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LONDON (Reuters) - Shop prices in Britain surged last month at the fastest rate in more than a decade and worse is to come, according to a survey published on Wednesday that spelt further bad news for many households caught in a worsening cost-of-living crisis.
The British Retail Consortium said prices in store chains rose by an annual 2.7% in April, accelerating from a 2.1% rise in the 12 months to March and marking the highest rate since September 2011.
"The impact of rising energy prices and the conflict in Ukraine continued to feed through into April's retail prices," said BRC chief executive Helen Dickinson.
"Non-food products, particularly furniture, electricals and books, have seen the highest rate of inflation since records began," Dickinson added, citing new supply disruption from China which has enacted more COVID-19 lockdowns recently.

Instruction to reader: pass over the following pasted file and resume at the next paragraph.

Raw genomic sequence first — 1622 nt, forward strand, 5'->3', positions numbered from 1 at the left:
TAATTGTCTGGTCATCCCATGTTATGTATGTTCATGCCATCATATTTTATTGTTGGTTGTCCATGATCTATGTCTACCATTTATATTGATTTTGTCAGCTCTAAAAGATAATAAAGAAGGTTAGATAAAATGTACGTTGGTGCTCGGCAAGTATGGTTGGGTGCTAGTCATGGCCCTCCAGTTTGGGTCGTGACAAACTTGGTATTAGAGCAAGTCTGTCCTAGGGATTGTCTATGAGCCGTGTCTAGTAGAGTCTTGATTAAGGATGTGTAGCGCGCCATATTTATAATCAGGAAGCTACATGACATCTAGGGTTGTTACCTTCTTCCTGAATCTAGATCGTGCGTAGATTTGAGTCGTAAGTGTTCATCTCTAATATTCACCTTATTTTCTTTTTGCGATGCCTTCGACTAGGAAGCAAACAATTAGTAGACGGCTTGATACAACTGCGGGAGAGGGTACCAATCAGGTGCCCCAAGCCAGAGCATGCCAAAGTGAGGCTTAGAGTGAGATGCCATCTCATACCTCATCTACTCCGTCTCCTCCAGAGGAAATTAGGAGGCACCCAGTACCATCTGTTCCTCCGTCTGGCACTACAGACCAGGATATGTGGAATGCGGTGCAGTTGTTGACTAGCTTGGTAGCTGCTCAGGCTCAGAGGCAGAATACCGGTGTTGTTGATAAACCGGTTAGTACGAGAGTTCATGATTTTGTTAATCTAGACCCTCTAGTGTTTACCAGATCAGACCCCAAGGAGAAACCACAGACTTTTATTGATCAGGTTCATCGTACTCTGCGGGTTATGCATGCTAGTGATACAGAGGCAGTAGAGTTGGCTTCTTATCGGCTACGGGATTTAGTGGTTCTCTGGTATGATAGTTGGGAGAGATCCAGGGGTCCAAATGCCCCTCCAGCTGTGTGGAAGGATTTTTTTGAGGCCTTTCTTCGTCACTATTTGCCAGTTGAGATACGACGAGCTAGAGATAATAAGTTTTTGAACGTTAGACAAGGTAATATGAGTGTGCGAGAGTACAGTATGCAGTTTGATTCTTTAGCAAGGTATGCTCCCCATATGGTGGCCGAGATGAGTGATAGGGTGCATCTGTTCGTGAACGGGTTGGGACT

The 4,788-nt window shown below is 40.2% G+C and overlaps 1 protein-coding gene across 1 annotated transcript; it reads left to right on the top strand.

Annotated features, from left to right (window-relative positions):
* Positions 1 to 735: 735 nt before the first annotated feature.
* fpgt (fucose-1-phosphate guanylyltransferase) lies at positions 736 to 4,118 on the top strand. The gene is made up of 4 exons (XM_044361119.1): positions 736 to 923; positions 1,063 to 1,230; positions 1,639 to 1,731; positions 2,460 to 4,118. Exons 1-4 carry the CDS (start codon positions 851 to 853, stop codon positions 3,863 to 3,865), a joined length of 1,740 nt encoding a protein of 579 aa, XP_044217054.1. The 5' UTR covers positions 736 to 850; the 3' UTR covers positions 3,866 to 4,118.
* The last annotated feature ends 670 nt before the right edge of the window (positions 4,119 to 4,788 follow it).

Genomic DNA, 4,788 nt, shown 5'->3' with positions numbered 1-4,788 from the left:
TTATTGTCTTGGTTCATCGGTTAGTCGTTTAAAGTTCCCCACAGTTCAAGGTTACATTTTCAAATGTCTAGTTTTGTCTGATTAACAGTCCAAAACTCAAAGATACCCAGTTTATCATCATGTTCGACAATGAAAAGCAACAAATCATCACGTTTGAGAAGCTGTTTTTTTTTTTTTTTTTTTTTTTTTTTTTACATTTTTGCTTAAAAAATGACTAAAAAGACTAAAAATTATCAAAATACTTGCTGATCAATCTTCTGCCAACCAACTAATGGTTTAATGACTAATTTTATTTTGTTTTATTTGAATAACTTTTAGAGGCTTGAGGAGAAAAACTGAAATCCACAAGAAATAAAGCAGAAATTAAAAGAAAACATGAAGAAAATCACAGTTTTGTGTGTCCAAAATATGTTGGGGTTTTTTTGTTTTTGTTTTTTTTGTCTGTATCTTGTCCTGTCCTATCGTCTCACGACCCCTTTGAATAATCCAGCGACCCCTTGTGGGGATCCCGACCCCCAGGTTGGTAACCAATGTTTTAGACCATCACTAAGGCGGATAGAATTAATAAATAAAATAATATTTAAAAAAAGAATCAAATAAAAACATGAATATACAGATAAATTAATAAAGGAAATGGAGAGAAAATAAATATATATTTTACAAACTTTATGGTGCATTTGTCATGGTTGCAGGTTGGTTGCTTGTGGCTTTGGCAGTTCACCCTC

Food prices rose by 3.5% year-on-year, the biggest rise in just over nine years.
The BRC's gauge of inflation covers store prices and is not comparable with Britain's official consumer prices index, a broader gauge of inflation that includes household bills. It hit a 30-year high of 7% in March.
The persistence of high inflation is a key concern for Bank of England officials who are expected to raise interest rates on Thursday to 1%, the highest since 2009.
Last week, Britain's longest-running gauge of consumer confidence fell to its second-lowest level since records began nearly 50 years ago, with confidence in the outlook for personal finances falling to a new record low.
Supermarket chains Asda and Morrisons said last week they would cut the prices of essential items.
"Retailers will continue to do all they can to keep prices down and deliver value for their customers by limiting price rises and expanding their value ranges, but this will put pressure on them to find cost-savings elsewhere," Dickinson said.
"Unfortunately, customers should brace themselves for further price rises and a bumpy road ahead."
(Reporting by Andy Bruce; Editing by William Schomberg)